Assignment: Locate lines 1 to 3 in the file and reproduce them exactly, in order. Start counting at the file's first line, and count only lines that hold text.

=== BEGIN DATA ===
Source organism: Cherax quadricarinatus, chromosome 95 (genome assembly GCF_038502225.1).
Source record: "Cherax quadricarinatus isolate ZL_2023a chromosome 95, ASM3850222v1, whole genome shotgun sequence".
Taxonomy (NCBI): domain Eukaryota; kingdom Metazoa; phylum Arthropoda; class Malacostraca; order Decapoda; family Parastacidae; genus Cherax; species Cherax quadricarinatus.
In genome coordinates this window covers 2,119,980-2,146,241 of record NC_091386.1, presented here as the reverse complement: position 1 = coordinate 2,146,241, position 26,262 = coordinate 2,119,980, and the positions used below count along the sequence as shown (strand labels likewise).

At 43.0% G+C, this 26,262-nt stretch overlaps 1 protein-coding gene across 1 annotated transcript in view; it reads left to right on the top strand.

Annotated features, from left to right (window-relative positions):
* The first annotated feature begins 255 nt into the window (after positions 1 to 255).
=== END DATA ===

Source organism: Cherax quadricarinatus, chromosome 95 (genome assembly GCF_038502225.1).
Source record: "Cherax quadricarinatus isolate ZL_2023a chromosome 95, ASM3850222v1, whole genome shotgun sequence".
Taxonomy (NCBI): domain Eukaryota; kingdom Metazoa; phylum Arthropoda; class Malacostraca; order Decapoda; family Parastacidae; genus Cherax; species Cherax quadricarinatus.